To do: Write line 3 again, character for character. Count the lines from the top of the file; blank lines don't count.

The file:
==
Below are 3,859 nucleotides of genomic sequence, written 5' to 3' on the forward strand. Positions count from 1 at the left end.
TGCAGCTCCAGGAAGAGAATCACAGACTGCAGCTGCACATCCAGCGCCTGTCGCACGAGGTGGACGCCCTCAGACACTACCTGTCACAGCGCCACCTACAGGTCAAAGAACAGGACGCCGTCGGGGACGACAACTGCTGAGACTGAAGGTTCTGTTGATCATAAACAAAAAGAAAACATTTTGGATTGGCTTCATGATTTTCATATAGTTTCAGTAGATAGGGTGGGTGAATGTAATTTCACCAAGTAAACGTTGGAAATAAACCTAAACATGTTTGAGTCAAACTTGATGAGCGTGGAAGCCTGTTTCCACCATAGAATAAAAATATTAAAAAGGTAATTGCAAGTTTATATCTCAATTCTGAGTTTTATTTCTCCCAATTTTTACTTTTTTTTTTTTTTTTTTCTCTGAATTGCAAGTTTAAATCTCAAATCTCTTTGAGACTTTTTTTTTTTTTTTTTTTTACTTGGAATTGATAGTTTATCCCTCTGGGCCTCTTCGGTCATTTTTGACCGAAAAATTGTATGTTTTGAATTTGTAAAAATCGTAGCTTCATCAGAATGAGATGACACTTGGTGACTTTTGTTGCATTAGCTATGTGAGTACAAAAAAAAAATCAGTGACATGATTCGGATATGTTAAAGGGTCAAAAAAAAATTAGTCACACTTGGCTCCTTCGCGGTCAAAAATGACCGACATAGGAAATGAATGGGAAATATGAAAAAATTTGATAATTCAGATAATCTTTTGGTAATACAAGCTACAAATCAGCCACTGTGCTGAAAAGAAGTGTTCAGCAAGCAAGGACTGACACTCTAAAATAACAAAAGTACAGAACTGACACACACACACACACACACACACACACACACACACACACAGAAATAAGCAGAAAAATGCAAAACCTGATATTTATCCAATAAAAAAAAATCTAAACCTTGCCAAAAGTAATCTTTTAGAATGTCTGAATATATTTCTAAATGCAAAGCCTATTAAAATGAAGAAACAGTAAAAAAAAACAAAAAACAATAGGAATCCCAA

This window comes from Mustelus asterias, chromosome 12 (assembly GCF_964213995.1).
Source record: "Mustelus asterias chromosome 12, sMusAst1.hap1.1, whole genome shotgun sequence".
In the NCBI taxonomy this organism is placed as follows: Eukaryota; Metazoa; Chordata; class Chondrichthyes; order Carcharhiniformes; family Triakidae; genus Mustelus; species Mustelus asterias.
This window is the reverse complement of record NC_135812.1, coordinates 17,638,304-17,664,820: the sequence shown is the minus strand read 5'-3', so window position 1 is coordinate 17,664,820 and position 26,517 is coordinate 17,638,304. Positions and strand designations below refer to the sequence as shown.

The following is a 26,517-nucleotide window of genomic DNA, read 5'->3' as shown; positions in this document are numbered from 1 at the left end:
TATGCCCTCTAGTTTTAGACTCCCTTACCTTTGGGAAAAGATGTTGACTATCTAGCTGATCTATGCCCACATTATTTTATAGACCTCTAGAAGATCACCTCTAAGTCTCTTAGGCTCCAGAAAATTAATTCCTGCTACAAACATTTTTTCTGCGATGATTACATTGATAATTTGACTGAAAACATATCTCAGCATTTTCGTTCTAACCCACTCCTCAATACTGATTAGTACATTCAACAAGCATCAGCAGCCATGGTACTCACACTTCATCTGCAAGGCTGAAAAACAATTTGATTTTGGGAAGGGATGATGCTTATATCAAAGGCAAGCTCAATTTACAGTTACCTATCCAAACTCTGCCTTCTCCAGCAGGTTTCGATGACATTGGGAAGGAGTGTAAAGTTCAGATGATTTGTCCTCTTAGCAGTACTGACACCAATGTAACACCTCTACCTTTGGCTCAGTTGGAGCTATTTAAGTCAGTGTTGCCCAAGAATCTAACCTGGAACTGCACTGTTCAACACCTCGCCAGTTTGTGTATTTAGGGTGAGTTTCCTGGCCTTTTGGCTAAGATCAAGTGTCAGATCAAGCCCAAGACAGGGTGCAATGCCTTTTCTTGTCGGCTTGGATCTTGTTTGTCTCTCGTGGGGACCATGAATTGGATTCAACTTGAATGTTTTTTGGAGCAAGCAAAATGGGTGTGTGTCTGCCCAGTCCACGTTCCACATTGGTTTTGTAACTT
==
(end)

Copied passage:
This window comes from Mustelus asterias, chromosome 12 (assembly GCF_964213995.1).